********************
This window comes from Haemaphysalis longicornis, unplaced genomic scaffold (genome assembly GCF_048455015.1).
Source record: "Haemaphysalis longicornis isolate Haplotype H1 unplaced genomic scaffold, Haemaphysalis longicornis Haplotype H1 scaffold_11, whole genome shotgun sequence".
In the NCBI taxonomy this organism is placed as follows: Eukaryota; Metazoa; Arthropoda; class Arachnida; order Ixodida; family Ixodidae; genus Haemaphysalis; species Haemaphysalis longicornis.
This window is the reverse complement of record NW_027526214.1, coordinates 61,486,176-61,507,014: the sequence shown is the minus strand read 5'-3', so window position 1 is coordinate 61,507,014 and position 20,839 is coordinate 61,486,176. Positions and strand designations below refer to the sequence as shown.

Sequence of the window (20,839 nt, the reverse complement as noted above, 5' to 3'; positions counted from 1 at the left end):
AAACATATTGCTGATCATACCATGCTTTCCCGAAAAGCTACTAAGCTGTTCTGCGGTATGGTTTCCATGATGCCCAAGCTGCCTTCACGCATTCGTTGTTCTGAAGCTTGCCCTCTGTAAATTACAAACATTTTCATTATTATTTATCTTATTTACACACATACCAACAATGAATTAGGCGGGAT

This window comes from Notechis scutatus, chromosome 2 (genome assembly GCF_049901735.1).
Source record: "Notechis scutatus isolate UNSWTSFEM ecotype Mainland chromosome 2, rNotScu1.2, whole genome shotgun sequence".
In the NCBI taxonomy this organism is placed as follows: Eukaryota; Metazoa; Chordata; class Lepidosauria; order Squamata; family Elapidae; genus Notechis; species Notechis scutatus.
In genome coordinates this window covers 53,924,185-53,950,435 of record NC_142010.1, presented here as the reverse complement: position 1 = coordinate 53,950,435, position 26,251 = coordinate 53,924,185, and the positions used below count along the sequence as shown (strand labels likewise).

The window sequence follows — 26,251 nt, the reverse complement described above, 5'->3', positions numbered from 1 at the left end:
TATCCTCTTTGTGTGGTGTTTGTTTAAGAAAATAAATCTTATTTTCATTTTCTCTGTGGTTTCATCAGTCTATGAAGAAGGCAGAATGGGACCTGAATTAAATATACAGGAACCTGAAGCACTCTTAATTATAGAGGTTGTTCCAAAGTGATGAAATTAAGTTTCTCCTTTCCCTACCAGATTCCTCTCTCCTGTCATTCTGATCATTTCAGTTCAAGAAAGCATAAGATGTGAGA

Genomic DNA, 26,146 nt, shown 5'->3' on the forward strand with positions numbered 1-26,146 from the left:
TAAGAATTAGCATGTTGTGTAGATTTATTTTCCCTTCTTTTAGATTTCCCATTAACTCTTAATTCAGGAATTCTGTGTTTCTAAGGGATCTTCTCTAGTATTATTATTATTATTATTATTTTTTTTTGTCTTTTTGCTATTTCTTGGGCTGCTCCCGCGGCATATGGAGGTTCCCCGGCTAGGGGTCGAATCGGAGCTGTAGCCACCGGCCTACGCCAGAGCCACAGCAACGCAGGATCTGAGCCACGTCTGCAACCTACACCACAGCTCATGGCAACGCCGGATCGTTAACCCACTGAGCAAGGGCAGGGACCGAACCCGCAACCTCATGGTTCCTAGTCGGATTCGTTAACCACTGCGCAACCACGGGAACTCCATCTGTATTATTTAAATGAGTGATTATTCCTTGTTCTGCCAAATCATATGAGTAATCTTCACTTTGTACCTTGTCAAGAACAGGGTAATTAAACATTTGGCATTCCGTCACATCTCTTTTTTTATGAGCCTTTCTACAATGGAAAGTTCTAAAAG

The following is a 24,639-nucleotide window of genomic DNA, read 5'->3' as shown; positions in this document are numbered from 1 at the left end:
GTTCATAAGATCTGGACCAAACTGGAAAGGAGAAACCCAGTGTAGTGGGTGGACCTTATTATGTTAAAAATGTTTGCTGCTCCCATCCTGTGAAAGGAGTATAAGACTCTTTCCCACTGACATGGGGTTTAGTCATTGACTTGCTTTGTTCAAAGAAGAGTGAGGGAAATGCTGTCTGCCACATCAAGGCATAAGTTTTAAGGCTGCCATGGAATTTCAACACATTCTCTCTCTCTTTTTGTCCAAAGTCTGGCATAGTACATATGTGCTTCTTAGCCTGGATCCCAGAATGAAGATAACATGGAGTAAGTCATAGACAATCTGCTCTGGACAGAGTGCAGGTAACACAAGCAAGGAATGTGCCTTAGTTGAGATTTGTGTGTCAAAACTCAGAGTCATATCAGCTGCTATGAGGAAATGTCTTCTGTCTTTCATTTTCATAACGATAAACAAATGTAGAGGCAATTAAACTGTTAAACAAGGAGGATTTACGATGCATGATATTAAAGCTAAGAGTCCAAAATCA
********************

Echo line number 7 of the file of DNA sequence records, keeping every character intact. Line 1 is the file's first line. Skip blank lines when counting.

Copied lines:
This window comes from Notechis scutatus, chromosome 2 (genome assembly GCF_049901735.1).